NASA's Mars Exploration Program (Image credit: NASA/JPL-Caltech/MSSS)
Sol 1163: Approaching Bagnold Dunes
The images for panorama obtained by the rover's 34-millimeter Mast Camera. The mosaic, which stretches about 30,000 pixels width, includes 140 images taken on Sol 1163 (November 13, 2015).
Today is a holiday for some of us, but not the MSL tactical operations team! The 55-meter drive planned for Sol 1160 completed as planned, and another 41-meter drive is planned for Sol 1162. Before the next drive, Mastcam and ChemCam will observe a small, sandy drift named "Arris" and a bedrock target dubbed "Tsumeb." Mastcam will also acquire two mosaics, one of nearby outcrops and one of more distant rocks. The drive should place the rover between two of the Bagnold Dunes, so the vehicle will turn to a heading that will maximize the chances of acquiring good REMS measurements of wind speed and direction. This observation is part of the dune study campaign that has been developed over the past year, with an overall goal of better understanding how winds on Mars form and modify dunes. Observations of the dunes from orbit show that they are active, so many members of the MSL science team are looking forward to detailed measurements of the winds and their effects on the sand dunes and nearby terrain, as winds are currently the most significant agent of erosion on Mars. On Sol 1163, Mastcam will take pictures of the rover deck to allow tracking of changes in the distribution of dust and sand on the top of the vehicle, and image the sun to measure the amount of dust in the atmosphere. Navcam will also observe the sky and search for dust devils.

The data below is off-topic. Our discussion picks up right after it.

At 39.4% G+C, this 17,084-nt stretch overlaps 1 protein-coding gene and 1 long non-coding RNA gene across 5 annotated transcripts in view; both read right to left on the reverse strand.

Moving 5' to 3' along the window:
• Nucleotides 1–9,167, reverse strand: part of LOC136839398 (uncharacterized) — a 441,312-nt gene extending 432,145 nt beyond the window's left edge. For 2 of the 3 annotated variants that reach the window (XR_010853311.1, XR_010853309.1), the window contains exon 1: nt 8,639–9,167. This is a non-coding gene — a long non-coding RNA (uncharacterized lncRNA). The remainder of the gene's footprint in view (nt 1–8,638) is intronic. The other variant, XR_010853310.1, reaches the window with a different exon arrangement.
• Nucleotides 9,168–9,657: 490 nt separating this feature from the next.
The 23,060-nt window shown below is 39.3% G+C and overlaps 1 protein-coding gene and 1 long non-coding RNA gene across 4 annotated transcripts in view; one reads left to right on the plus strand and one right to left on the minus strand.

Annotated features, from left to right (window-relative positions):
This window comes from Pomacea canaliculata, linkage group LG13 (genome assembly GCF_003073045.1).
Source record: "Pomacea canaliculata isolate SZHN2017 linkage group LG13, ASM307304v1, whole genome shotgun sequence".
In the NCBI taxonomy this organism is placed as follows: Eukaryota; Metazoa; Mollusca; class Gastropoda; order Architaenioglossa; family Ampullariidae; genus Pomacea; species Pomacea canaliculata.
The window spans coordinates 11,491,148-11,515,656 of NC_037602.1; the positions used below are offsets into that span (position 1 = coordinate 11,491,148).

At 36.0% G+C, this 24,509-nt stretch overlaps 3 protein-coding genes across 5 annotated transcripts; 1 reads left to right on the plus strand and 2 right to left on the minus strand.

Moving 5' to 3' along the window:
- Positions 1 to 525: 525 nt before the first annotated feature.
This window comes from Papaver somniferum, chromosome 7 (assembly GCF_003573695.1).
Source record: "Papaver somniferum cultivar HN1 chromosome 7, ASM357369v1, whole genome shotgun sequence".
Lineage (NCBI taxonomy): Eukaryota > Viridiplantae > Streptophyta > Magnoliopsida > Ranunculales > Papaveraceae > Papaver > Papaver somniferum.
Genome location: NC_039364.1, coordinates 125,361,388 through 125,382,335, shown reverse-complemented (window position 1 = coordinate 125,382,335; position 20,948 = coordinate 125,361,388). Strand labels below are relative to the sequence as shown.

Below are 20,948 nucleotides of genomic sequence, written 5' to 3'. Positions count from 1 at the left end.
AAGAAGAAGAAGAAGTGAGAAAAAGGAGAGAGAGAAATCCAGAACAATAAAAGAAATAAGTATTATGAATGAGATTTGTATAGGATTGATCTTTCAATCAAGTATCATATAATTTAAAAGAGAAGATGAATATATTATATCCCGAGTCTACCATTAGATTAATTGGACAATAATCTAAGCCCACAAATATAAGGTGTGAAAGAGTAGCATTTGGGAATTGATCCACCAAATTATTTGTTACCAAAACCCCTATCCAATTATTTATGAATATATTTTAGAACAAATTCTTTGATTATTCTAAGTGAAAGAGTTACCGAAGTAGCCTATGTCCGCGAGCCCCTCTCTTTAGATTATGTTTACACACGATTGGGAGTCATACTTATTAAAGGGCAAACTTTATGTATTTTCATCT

By Ken Herkenhoff
Planetary Geologist at USGS Astrogeology Science Center
Other panoramas of Mars by Curiosity rover:
The planet Earth has proven to be too limiting for our awesome community of panorama photographers. We're getting an increasing number of submissions that depict locations either not on Earth (like Mars, the Moon, and Outer Space in general) or do not realistically represent a geographic location on Earth (either because they have too many special effects or are computer generated) and hence don't strictly qualify for our Panoramic World project.But many of these panoramas are extremely beautiful or popular of both.So, in order to accommodate our esteemed photographers and the huge audience that they attract to 360Cities with their panoramas, we've created a new section (we call it an "area") called "Out of this World" for panoramas like these.Don't let the fact that these panoramas are being placed at the Earth's South Pole fool you - we had to put them somewhere in order not to interfere with our Panoramic World.Welcome aboard on a journey "Out of this World".